On a typical Monday morning, Vishwa was silently cursing everyone and everything around him. Crammed in a rickshaw with three others, he could feel the sweat running down the small of his back. All around him he could see the miserable commotion that only Indians can cause when caught up in traffic.
He was running late for office and wondered for how long he would be stuck at the same spot before the rickshaw started moving again. As he looked on hopelessly at the people and vehicles around him, he saw some little boys in rags tout their wares.
A little boy carrying too many more bunches of roses than he could, ran up to the rickshaw and asked Vishwa if he would buy a bunch. Vishwa politely declined and sent the boy away. The last time he bought flowers for someone was a certain period and certain someone in his life he no longer wished to think about.
Today, something had triggered inside him and put him in a pensive mood. As he watched the boy walk away, Vishwa felt bad for him.
The more he looked at the little boy, the more Vishwa thought about his plight. The boy was very young and if the world had been a kind place, he would have been in school studying languages and math like most children his age. But he just wasn’t fortunate enough to be part of that world.
He belonged to a different sphere where the only language was hunger, where no matter what the math he would always be poor, where success was measured by two meals a day and the sole motto in life was seeking subsistence.
Couldn’t people just buy a bunch of roses for the sake of the boy? Did they not understand what difference fifty rupees could make to his life? Have people today become so selfish that they fail to think of the less fortunate? Wouldn’t the world be a much better place if people like Vishwa could do something for the likes of the little boy?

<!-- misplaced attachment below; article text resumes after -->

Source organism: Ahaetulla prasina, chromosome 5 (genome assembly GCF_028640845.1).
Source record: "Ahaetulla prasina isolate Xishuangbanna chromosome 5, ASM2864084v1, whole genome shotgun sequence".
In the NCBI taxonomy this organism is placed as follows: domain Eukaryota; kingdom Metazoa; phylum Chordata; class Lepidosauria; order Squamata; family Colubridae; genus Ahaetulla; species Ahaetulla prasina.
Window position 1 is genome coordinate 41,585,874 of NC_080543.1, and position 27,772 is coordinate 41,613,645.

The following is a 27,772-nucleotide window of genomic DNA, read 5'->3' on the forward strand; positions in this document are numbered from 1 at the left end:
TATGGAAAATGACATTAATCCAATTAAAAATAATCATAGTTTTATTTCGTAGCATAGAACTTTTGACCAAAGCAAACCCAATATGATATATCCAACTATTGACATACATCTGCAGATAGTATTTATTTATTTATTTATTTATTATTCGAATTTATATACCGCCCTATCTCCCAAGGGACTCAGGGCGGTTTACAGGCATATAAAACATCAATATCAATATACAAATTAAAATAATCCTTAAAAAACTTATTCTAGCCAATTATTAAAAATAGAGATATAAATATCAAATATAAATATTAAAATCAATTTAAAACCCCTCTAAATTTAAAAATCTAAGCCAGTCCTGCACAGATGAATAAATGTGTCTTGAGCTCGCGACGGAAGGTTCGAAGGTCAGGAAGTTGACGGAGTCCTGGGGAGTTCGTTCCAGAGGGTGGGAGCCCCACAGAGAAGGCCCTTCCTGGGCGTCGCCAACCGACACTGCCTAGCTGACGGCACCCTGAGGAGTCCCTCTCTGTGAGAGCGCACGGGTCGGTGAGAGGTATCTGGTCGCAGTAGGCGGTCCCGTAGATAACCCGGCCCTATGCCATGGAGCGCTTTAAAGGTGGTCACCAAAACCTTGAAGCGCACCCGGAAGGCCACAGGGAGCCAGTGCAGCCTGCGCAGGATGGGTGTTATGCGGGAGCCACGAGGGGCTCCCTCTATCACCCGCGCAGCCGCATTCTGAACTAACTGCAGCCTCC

The sound of a car honking brought Vishwa back from his reverie. He saw that the signal had turned green and the rickshaw was now jolting forward in a frenzy. Less than a minute later, the rickshaw came to a halt as the signal turned red again, with the customary cursing and honking ensuing.
Just then, a loud cry from somewhere behind them caught Vishwa’s ear. He popped his head out to see that a crowd had gathered not far away.
“What happened??” he asked the driver of the rickshaw behind them.
“Accident..” came the callous reply as the driver got out and walked off to join the crowd.
His eyes transfixed on the back of the crowd, mixed emotions engulfed Vishwa as he sat there processing what he had just heard. A few minutes later, he watched as the rickshaw driver sauntered back to his vehicle and lit a cigarette as if nothing had happened.
“What is going on?” Vishwa demanded impatiently.
“Mar gaya harami..” the rickshaw driver replied as he puffed on his cigarette, his voice devoid of any emotion.
For some strange reason, the word harami brought back the image of the little boy to his mind. Overwhelmed, Vishwa stepped out of the rickshaw to give the driver a piece of his mind, when his phone rang.
“Where the hell are you, Vishwa?” Mr Grewal’s voice bellowed through the phone. “It is Monday morning and the delegates from Russia are in the office waiting for you. Do you not remember you have a presentation to make today?”
“I do, Sir. But..”
“I don’t want to hear it, Vishwa.” Mr Grewal cut him short. “Either you drag your ass here in five minutes or don’t bother coming at all ever again. Are we clear?”
Before Vishwa could answer, his manager slammed the phone down. The presentation was something he had been working on for over a month and messing it up meant he could get fired today.
For a moment, Vishwa stood there on the road under the blazing morning sun, too many thoughts clouding his mind. He took a step towards the crowd when he was startled by all the honking around him. The signal had turned green and people were scurrying back to their vehicles.
He stood there watching as the crowd dispersed. People hurried past him to their vehicles, calling out to one another that everything was okay and that the road had been cleared.
His rickshaw driver honked and asked Vishwa to get in. He wanted to cross the signal before it turned red again.
Vishwa’s mind was racing when he flopped back into the seat and they sped half-way across the city as if nothing had happened a few minutes ago.
What had just happened? The passerby’s comment lingered on his mind.
Everything was okay and the road had been cleared.
What had they meant by it? What about the person who had died? Had such things become so common that people now deemed it routine? What is the value of a human life then?
As Vishwa entered his office, he still did not have answers. He drank some water from the cooler and headed to the conference hall where Mr Grewal was waiting along with the Russian delegates.
He opened the door to the conference hall to find a beaming Mr Grewal, his hair newly dyed orange, addressing the delegates.
Vishwa sighed. It was going to be a long week.